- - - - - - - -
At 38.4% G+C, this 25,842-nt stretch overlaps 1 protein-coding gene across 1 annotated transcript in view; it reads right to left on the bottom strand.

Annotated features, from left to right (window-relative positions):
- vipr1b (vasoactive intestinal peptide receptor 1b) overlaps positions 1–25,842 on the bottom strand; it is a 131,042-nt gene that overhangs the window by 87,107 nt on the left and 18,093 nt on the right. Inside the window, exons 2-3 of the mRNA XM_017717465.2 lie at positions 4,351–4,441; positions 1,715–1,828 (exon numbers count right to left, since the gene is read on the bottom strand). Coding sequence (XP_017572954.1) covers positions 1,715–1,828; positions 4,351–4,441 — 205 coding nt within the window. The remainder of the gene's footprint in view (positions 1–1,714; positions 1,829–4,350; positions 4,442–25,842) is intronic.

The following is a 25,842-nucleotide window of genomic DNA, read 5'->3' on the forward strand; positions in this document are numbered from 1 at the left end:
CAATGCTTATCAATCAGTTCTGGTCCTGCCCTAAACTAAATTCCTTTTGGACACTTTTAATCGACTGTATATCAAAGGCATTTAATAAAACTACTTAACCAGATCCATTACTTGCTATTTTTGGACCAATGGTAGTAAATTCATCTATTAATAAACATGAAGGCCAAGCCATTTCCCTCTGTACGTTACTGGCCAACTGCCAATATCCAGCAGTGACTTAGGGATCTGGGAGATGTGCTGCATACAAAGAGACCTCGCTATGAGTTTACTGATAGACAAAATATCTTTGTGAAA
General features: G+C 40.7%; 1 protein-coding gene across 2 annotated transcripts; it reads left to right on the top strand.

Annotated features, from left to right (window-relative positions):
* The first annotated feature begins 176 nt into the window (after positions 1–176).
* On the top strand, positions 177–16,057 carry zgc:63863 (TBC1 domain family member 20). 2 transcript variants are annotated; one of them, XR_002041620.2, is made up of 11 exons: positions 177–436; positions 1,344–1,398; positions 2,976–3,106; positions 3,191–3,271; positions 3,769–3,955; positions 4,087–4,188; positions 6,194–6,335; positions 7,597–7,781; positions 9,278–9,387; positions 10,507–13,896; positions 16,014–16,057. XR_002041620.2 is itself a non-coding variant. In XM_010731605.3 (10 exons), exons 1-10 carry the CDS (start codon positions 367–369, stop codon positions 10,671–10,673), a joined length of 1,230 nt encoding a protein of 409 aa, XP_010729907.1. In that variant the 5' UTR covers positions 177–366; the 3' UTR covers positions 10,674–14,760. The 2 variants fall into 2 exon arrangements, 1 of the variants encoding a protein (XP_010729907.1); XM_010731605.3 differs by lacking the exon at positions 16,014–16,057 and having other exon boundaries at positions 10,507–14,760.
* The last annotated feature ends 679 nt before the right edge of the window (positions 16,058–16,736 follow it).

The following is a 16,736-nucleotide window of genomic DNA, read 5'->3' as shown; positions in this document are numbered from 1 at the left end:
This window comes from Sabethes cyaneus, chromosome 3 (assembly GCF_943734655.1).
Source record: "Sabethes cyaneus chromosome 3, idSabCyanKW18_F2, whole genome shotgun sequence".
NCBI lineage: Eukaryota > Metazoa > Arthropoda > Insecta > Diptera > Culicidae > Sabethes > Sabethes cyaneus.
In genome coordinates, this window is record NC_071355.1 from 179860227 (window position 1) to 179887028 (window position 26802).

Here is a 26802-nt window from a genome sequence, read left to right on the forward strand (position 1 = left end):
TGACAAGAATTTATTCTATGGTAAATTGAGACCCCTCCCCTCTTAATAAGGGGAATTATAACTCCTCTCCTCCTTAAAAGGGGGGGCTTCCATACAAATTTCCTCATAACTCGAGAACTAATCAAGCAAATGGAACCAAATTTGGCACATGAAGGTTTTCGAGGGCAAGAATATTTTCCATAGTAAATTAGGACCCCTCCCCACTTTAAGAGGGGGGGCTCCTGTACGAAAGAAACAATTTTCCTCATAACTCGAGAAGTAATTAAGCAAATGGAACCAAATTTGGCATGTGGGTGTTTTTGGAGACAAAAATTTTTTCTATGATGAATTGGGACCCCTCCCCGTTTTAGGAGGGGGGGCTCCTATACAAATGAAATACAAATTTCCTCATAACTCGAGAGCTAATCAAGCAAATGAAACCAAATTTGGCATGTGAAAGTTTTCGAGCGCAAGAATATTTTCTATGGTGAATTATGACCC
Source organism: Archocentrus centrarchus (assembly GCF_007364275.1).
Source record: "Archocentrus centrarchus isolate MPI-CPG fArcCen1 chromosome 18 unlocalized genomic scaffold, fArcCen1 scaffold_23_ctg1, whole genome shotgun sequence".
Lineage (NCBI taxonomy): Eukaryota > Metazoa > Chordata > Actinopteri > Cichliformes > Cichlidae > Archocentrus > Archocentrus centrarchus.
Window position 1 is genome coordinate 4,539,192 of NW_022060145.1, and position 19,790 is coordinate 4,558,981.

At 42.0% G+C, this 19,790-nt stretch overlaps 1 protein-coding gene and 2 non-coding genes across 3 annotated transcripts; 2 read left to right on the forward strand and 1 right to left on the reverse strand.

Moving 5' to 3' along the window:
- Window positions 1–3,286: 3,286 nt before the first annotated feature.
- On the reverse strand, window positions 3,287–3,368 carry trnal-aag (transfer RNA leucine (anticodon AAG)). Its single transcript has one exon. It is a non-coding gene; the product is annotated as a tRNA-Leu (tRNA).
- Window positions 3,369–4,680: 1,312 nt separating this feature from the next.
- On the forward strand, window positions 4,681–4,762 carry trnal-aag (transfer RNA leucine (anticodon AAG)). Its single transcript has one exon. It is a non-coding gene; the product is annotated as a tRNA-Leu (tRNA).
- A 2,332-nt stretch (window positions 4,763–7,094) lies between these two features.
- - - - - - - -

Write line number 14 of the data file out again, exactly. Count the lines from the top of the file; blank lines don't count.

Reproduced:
NCBI lineage: Eukaryota > Metazoa > Arthropoda > Insecta > Diptera > Culicidae > Sabethes > Sabethes cyaneus.